Take the 2-minute tour ×
Stack Overflow is a question and answer site for professional and enthusiast programmers. It's 100% free, no registration required.

I couldnt understand the why we are using *&first (pointer and address operator together). What does it mean? And when should i use it?

void splitArray (int *A, int size, int ind1, int ind2, int *&first, int &firstSize,int *&second, int &secondSize)
{
    firstSize = ind2 - ind1 + 1;
    secondSize = size - firstSize;

    first = new int[firstSize];
    second = new int[secondSize];

    int cnt1 = 0, cnt2 = 0;
    for (int i = 0; i < size; i++)
    {
        if ((i >= ind1) && (i <= ind2)){
        first[cnt1] = A[i]; 
        cnt1++;
    }
    else 
        {
    second[cnt2] = A[i]; 
    cnt2++;
        }
    }
}
share|improve this question

4 Answers 4

up vote 2 down vote accepted

What does it mean? And when should i use it?

The & symbol appearing after a type defines a reference to that type. Thus, for instance, int& is a reference to an int, my_object& is a reference to my_object, and int *& is a reference to an int* (i.e. a reference to a pointer to an int).

When it appears in a function signature, that means the corresponding argument will be passed by reference rather than by value: when passing by value, the function receives a copy of the argument; when passing by reference, on the other hand, the function operates directly on the argument being passed.

Therefore, passing a pointer by reference means that changes done by the function to the value of that pointer will affect the original argument being passed.

In particular, these two instructions:

first = new int[firstSize];
second = new int[secondSize];

Will assign a dynamically allocated array to first and second. Therefore, in the following code snippet (ellipses represent other arguments):

int* myfirst = NULL;
int* mysecond = NULL;
splitArray(..., myfirst, ..., mysecond, ...);

When returning from splitArray(), myfirst and mysecond will point to the arrays allocated inside the functions and assigned to first and second, respectively.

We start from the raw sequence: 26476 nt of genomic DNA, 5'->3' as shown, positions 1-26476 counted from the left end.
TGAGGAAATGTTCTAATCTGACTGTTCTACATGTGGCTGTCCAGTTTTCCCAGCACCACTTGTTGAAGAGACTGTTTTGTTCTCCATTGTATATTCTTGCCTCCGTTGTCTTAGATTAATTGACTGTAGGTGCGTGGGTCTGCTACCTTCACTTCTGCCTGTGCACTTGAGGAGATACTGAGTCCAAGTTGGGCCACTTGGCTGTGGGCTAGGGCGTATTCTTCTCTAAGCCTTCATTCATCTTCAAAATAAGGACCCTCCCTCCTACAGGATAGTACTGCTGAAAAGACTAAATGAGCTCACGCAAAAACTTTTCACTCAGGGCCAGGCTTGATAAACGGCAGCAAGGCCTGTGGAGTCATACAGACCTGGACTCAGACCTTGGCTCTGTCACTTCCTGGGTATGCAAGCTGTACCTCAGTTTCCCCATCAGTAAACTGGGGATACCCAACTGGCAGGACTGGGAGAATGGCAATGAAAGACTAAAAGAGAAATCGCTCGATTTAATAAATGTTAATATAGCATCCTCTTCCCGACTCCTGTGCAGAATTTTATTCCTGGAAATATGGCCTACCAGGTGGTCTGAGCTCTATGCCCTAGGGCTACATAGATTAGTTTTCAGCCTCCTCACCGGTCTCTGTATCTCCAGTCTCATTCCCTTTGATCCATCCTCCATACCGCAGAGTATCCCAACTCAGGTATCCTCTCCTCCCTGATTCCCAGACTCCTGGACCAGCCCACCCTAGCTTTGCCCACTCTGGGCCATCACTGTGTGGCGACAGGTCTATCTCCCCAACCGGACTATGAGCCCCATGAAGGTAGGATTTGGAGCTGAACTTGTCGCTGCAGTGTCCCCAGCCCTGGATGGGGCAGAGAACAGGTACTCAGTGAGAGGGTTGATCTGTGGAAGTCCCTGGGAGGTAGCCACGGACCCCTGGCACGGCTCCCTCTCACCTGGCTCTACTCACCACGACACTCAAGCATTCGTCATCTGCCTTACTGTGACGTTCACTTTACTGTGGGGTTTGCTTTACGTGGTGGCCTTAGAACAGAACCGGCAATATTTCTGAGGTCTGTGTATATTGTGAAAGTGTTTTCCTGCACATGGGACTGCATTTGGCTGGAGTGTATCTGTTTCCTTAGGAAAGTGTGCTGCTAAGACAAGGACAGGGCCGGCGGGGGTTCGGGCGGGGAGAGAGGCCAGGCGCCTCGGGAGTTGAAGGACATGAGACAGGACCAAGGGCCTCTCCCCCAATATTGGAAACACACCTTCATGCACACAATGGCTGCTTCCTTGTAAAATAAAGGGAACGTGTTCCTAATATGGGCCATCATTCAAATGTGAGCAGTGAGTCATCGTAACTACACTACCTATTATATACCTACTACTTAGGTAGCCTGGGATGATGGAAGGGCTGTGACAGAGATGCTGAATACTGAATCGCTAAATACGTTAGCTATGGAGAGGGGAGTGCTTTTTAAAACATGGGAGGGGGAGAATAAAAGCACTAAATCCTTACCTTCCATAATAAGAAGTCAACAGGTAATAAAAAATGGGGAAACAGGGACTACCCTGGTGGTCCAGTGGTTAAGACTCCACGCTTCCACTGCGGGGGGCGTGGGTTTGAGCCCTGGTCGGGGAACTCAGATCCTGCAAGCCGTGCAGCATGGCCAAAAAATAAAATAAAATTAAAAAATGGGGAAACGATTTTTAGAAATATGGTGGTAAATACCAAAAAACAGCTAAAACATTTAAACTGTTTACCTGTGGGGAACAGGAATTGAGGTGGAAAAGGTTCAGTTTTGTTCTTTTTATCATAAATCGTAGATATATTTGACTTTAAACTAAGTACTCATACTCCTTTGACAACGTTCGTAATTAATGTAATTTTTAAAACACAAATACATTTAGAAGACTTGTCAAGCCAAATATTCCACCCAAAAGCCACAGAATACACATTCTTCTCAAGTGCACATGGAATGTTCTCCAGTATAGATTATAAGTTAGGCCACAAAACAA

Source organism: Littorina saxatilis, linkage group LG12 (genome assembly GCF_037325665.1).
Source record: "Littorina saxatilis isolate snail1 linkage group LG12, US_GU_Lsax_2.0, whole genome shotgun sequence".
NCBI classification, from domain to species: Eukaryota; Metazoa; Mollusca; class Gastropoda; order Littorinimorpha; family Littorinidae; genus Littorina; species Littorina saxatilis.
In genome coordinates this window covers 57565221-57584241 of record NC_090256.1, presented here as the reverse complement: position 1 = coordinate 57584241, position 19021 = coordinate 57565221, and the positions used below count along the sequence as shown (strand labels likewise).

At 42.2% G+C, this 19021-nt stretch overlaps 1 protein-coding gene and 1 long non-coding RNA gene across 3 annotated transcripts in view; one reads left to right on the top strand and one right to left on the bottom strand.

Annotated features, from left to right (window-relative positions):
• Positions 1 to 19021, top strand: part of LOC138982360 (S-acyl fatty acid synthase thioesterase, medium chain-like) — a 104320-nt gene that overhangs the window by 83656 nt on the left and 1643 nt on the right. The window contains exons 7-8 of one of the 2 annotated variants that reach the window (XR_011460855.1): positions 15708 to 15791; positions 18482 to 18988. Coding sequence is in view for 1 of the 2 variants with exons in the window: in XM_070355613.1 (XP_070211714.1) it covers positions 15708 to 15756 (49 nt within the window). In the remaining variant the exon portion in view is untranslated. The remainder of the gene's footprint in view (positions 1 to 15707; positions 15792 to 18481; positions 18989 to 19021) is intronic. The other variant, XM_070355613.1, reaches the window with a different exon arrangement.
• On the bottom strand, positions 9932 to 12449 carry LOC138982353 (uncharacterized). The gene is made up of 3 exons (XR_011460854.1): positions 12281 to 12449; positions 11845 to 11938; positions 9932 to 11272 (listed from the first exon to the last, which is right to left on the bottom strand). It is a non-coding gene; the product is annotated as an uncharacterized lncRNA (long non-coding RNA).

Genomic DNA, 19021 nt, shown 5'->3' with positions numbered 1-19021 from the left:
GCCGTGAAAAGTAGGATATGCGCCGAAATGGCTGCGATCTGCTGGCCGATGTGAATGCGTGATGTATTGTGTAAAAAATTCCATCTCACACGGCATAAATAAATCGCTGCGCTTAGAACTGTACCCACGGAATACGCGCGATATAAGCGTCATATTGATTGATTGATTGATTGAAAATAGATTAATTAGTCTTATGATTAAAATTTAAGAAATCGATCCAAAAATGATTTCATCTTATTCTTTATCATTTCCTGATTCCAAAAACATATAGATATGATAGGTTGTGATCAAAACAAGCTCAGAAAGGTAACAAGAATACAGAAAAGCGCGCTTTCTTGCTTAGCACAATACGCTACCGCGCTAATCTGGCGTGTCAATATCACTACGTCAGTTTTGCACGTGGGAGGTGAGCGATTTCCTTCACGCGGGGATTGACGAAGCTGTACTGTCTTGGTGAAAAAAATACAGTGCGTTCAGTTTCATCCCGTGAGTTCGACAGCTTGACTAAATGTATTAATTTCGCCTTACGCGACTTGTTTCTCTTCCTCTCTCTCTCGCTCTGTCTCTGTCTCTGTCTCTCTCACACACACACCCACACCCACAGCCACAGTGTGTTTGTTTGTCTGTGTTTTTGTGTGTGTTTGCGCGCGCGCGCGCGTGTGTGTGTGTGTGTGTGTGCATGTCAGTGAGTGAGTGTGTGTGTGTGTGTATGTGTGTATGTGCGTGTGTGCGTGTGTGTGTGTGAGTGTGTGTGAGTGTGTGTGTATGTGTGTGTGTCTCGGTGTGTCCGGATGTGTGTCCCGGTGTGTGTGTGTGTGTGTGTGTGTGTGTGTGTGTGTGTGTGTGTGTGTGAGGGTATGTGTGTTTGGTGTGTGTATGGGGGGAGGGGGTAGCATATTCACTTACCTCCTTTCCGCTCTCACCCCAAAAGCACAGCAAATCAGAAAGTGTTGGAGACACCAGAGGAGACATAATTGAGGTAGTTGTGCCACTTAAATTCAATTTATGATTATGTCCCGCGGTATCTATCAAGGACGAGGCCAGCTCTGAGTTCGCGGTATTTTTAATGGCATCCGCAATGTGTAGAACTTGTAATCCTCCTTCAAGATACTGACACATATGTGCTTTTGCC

If you weren't passing those pointers by reference, then the value of myfirst and mysecond would still be NULL after splitArray() returns (because splitArray() would be working on a copy of those pointers).

share|improve this answer

It is a pointer that is being passed by reference. This means that when first is changed:

first = new int[firstSize];

the change propagates back to the caller.

Fundamentally, this is no different to how firstSize is being passed around, except that first happens to be a pointer.

share|improve this answer

& considers everything in front of it as type to reference. Sometimes you need to pass pointer itself not the copy of it. For example, you may need to allocate memory in a function that will be used out of it. So you pass pointer as reference to be able to handle it but not the address it points.

share|improve this answer

Sometimes, programmers use references to be sure that the pointer object exist at the moment to initialize the object, before the rest of the implementation of the object included constructor instructions.

share|improve this answer

Your Answer

 
discard

By posting your answer, you agree to the privacy policy and terms of service.

Not the answer you're looking for? Browse other questions tagged or ask your own question.